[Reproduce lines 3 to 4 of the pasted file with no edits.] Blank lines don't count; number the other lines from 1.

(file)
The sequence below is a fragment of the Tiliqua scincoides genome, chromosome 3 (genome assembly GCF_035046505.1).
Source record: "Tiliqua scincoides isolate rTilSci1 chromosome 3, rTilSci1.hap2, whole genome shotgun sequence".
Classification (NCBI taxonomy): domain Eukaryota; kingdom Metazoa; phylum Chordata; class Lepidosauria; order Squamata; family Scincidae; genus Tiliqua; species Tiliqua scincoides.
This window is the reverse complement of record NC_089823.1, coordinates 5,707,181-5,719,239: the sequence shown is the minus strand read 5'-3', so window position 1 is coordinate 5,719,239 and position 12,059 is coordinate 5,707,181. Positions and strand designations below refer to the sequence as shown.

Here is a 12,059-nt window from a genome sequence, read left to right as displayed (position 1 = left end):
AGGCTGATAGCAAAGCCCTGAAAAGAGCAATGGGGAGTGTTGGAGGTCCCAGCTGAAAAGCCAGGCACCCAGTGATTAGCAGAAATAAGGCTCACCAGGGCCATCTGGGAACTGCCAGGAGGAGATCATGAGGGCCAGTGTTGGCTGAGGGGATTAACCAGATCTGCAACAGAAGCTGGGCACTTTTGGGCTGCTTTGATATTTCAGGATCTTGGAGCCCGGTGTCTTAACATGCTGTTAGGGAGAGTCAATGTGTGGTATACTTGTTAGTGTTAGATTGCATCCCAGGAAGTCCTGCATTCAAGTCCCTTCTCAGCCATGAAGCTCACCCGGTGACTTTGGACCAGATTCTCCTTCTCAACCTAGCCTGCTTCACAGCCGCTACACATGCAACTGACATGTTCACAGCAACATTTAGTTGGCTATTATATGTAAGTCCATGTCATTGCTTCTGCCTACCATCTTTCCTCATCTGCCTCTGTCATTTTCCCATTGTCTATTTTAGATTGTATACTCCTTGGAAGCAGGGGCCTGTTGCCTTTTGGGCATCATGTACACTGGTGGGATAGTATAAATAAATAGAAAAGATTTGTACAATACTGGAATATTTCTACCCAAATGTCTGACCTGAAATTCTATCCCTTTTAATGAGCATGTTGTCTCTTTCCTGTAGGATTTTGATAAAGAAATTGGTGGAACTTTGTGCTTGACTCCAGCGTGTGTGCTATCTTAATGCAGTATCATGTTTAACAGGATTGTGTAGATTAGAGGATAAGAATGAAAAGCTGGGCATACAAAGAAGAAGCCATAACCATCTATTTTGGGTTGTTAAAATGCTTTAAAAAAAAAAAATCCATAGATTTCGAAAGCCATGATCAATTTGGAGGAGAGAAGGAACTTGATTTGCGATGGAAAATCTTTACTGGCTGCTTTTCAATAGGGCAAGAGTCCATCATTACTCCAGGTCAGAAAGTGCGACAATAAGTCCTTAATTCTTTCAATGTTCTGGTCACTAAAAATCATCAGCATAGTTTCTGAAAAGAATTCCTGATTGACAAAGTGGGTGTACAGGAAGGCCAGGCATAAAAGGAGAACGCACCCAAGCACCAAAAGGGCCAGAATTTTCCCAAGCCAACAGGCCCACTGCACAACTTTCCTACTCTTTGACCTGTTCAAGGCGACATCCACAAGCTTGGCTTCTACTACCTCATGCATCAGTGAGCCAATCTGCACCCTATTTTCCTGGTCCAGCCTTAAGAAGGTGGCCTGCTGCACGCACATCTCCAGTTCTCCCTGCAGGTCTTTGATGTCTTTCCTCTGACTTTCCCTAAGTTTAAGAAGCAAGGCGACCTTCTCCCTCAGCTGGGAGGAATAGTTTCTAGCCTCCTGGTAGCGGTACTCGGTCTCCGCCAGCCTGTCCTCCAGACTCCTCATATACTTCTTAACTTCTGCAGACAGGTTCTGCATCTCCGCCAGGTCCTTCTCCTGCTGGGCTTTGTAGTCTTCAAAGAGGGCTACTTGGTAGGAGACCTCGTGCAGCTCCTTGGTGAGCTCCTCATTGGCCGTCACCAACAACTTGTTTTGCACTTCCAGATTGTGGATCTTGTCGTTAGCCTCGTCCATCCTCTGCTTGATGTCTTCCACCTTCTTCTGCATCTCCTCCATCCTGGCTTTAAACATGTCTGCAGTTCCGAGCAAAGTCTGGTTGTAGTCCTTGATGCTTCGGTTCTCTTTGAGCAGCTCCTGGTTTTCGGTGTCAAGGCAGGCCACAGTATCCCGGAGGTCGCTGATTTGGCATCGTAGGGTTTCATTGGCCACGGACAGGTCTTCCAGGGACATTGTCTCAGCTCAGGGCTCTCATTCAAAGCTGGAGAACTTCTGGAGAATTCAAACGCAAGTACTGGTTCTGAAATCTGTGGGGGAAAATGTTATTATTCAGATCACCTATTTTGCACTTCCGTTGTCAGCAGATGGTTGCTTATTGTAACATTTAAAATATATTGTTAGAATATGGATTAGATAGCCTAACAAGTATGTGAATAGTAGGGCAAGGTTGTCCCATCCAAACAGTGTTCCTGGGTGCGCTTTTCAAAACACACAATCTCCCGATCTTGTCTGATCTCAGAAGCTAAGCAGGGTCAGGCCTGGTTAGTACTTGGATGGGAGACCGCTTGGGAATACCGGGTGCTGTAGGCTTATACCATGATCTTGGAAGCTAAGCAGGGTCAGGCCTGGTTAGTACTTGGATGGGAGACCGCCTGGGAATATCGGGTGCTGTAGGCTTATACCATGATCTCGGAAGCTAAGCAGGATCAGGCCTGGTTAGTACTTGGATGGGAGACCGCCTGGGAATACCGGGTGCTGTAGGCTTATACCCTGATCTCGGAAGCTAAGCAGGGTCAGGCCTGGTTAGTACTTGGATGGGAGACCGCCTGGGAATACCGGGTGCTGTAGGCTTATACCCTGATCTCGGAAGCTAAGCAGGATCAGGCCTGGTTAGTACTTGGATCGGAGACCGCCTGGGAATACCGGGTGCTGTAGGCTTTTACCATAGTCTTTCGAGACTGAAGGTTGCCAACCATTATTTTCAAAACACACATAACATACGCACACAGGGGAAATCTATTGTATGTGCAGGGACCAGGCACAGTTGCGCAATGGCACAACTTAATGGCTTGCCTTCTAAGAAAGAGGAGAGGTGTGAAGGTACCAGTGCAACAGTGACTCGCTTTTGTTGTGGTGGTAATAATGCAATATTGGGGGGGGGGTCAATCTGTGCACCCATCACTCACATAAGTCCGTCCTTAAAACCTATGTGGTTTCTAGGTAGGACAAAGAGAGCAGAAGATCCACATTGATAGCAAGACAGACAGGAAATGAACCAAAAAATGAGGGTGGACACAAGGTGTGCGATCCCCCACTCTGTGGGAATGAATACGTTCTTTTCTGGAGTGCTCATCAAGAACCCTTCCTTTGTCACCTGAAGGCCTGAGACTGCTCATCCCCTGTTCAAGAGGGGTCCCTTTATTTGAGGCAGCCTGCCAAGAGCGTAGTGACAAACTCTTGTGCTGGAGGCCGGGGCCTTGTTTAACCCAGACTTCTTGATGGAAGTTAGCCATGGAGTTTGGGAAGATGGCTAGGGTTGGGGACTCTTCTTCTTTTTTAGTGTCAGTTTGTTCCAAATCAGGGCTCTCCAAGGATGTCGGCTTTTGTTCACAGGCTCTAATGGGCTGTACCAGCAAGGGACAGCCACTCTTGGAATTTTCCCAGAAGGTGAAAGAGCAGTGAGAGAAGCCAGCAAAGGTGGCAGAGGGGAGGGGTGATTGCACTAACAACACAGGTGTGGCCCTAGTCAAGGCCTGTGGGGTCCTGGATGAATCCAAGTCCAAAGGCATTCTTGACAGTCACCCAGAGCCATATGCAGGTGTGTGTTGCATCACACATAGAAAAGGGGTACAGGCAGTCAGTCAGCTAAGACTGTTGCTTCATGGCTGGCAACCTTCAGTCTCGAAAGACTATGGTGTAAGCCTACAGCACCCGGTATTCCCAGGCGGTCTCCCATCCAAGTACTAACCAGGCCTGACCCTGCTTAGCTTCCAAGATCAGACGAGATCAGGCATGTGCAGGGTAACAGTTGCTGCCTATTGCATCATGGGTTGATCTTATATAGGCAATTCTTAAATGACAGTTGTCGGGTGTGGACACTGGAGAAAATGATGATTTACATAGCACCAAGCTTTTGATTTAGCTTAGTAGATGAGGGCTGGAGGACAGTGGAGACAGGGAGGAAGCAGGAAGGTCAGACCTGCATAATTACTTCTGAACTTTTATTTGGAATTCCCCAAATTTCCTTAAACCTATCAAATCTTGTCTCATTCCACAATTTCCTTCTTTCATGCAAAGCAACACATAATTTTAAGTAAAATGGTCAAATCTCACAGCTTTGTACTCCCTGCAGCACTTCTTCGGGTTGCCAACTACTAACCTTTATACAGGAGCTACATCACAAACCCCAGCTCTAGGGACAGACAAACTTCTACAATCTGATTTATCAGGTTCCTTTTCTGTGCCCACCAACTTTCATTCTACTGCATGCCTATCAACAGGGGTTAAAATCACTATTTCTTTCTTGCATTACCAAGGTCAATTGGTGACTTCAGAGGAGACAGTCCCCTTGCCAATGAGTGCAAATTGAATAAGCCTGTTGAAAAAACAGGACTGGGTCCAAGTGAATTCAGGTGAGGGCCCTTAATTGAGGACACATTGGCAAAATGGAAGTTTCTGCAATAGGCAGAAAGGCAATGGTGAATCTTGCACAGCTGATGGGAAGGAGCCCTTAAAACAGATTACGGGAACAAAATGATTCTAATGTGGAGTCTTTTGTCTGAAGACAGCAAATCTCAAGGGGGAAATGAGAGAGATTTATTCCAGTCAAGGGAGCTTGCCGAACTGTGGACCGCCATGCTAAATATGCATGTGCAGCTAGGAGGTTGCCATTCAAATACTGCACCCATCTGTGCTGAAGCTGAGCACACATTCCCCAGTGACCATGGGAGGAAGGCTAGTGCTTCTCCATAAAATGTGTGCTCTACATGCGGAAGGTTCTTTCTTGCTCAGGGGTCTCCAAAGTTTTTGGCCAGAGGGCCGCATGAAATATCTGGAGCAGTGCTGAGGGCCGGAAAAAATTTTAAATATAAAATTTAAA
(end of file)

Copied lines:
Classification (NCBI taxonomy): domain Eukaryota; kingdom Metazoa; phylum Chordata; class Lepidosauria; order Squamata; family Scincidae; genus Tiliqua; species Tiliqua scincoides.
This window is the reverse complement of record NC_089823.1, coordinates 5,707,181-5,719,239: the sequence shown is the minus strand read 5'-3', so window position 1 is coordinate 5,719,239 and position 12,059 is coordinate 5,707,181. Positions and strand designations below refer to the sequence as shown.